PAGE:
PBX systems, being mostly isolated from the internet, are less prone to cyber threats. However, this isolation also means that security updates and patches may need to be manually implemented, which can be both a challenge and a security risk if not managed properly.

Ultimately, the choice between VoIP and PBX from a security standpoint will depend on your company’s existing cybersecurity infrastructure and your ability to implement and maintain robust security measures.

Hardware and Ease of Setup

The complexity of hardware and ease of setup can significantly influence your choice between VoIP and traditional PBX systems. So, how do they stack up?

VoIP hardware and setup:

  • Minimal equipment — Requires little more than a router and VoIP-enabled devices.
  • Fast installation — Typically, setup is quick and can be done remotely, reducing initial costs.
  • Flexibility — Easy to add, remove, or change features and services through software rather than hardware.

VoIP’s minimal hardware needs make it an attractive choice if you want to avoid the hassle and expense of complex installations. Setting up a VoIP system can often be as simple as creating an account with a virtual Internet phone service provider.

PBX hardware and setup:

  • Extensive equipment — Requires a significant investment in physical hardware, such as servers and proprietary phones.
  • Long installation time — Setup can be time-consuming and may require professional installation services.
  • Costly to update — Adjusting your system typically requires manual intervention and possible downtime.

The setup of traditional PBX systems is more labor-intensive, needing various physical components and extensive wiring. While this can offer a reliable and controlled environment, it means that changes or expansions can be costly and require significant effort.

So, in terms of hardware and setup alone, VoIP is generally more user-friendly and adaptable, while traditional PBX systems offer a more stable but less flexible option.

Weigh the importance of upfront costs, ongoing maintenance, and the ability to scale when deciding which system best meets your needs.


Traditional PBX systems, with their extensive hardware requirements and maintenance demands, often come with a hefty price tag. On the flip side, VoIP is lauded for its affordability and minimal equipment needs. Here’s a detailed breakdown:

VoIP costs:

  • Monthly plans — Ranging from $20 to $50 per user, with potential discounts for annual commitments.
  • Additional numbers — Local numbers might cost around $10 per month, while special numbers like toll-free or vanity could be between $10 and $20 per month.
  • Equipment — Leverages existing hardware; maintenance falls under the provider’s responsibility, barring existing hardware upkeep.
  • Setup and installation — Possible one-time fee of up to $50, with higher fees for on-site installations.

For instance, a team of 10 could expect a monthly VoIP bill of $200 to $250, excluding any additional numbers or feature tiers.

PBX costs:

  • Initial hardware — For about 15 to 20 users, expect to shell out $5,000 to $9,000.
  • Software licensing — Add another $3,000 to $4,000 to the initial costs.
  • Maintenance — Yearly costs can reach $3,000 to $4,000, excluding the potential need for an in-house IT team, which could cost upwards of $50,000 per employee annually.
  • Setup and installation — Generally costs about $1,000 to $1,500, with ongoing service fees of $1,000+ per month.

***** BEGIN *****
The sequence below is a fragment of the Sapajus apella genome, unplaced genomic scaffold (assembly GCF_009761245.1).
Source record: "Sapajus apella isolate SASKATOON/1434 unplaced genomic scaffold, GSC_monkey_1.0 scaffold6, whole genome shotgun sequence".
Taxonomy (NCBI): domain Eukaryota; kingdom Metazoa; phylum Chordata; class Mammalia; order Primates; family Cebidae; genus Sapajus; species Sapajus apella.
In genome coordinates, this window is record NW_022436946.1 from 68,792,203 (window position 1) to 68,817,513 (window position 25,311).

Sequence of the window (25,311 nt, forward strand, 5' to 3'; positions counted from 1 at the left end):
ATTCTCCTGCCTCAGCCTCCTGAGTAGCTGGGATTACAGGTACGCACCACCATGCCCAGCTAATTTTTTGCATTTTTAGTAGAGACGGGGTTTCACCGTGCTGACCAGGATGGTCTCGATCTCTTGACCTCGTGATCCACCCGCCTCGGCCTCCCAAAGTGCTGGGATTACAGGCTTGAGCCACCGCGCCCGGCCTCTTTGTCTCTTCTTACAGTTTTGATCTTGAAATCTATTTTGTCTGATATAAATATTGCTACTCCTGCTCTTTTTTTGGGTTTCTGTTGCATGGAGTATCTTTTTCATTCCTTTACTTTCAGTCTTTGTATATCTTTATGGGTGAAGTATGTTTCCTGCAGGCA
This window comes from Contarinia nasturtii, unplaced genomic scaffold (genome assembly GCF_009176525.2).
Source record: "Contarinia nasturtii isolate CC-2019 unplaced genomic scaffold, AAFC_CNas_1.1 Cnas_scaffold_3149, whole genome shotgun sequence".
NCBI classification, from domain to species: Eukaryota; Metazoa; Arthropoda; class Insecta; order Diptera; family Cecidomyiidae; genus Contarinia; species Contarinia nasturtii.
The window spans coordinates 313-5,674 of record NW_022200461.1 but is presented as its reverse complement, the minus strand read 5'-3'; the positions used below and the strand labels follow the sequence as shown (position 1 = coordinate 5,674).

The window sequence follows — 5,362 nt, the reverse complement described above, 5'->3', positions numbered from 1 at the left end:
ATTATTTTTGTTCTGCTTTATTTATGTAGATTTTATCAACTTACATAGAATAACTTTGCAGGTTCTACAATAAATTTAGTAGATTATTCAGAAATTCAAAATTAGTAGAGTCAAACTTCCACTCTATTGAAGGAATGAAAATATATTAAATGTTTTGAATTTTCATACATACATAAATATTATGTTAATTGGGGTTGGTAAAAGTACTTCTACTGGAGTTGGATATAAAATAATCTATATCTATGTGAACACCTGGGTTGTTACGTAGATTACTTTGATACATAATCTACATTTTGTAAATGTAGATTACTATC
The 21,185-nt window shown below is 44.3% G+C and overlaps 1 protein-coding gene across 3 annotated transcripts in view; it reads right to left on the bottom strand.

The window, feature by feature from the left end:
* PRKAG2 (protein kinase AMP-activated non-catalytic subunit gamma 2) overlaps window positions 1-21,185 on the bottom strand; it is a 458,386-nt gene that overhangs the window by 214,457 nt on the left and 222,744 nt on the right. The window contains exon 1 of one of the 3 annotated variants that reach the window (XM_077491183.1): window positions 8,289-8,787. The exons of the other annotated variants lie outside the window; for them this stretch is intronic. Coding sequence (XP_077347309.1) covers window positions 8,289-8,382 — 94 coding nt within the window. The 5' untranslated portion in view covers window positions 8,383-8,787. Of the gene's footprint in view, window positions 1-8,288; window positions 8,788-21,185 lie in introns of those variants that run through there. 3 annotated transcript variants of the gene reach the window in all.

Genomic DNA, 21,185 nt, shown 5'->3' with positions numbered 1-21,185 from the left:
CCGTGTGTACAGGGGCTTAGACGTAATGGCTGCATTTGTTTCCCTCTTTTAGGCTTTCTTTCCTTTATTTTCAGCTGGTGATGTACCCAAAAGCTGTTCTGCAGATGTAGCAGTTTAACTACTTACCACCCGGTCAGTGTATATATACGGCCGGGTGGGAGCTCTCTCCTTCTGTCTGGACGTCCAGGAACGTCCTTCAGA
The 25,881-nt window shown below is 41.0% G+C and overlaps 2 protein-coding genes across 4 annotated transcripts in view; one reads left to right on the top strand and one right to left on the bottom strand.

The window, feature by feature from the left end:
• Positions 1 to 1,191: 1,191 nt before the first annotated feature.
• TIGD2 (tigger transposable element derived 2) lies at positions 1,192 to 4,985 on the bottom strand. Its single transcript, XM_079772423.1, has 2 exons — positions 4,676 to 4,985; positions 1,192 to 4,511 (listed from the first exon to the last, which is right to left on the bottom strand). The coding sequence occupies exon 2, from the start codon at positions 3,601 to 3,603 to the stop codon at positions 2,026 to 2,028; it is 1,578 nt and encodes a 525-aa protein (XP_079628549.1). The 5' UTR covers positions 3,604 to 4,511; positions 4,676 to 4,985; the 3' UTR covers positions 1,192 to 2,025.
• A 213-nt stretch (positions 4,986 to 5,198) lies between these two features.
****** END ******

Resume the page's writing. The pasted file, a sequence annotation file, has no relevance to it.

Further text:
With these figures, the total cost for setting up and maintaining a PBX system can range from $25,000 to $50,000 or more, depending on the size of your company.

Here’s a quick cost comparison table for a company of 20 users:

VoIP (for 20 users) PBX (for 20 users)
Initial hardware Minimal (uses existing devices) $5,000-$9,000
Software licensing Included in the monthly plan $3,000-$4,000
Maintenance Provider’s responsibility $3,000-$4,000 + IT staff
Setup and installation Up to $50 (one-time) $1,000-$1,500 + $1,000+/month service fees
Monthly plan $400-$1,000 N/A (covered in service fees)

The stark contrast in costs between VoIP and PBX makes it clear why many businesses have been jumping ship to VoIP. VoIP offers significant savings, especially in the long run, without compromising on features or flexibility.

A Hybrid Option — Hosted PBX VoIP

If you’re still clinging to your traditional telephones, a third option presents itself as a bridge between VoIP and PBX: hosted PBX VoIP. This combines the robust feature set and flexibility of VoIP with the traditional structure of a PBX system.

Hosted VoIP PBX is particularly advantageous for businesses looking for an all-encompassing telecommunication solution without the need for extensive on-site equipment.

Here’s how to understand hosted PBX VoIP:

  • Hosted off-site — The PBX is hosted by a third-party provider off-site, eliminating the need for your business to manage and maintain the physical infrastructure.
  • Cost efficiency — Your business can enjoy advanced features without significant upfront investment in hardware. Hosted PBX VoIP typically operates on a subscription-based model, which includes maintenance and upgrades.
  • Scalable — As with VoIP, adding or removing lines and features is straightforward, allowing your company to scale its communications with growth.
  • Reliable — Service providers often guarantee high uptime and robust disaster recovery plans, ensuring reliable communication channels.
  • Advanced features — You can benefit from VoIP features like call forwarding, auto-attendant, and integration with mobile devices, along with the traditional call capabilities of a PBX.

For businesses torn between the traditional approach of a PBX and the modern approach of VoIP, hosted PBX offers a middle ground. It provides the professionalism and function of a PBX combined with the accessibility and innovation of VoIP.

This makes it a compelling choice if you’re aiming to optimize your communication strategies without compromising on quality or features.


We’ve carefully dissected the VoIP vs PBX conundrum, equipping you with the knowledge to choose a telecommunications system that’s cost-effective, feature-rich, and suitable for your business.

With a clearer understanding of the features, pricing, and unique advantages of each system, you can now make an informed decision. Consider comparing our selection of the best VoIP providers to find a solution that perfectly fits your company’s needs.


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Richard Sutherland
Technology Expert
Richard Sutherland
Technology Expert

Richard brings more than two decades of computer science, business operations, and full-stack development experience to Techopedia. A Computer Science graduate and former Samsung IT support manager, Richard has taught courses in Java, PHP and Perl, and created code for the public and private sectors. A prolific B2B and B2C tech writer, Richard has worked for Samsung, TechRadar Pro, and more.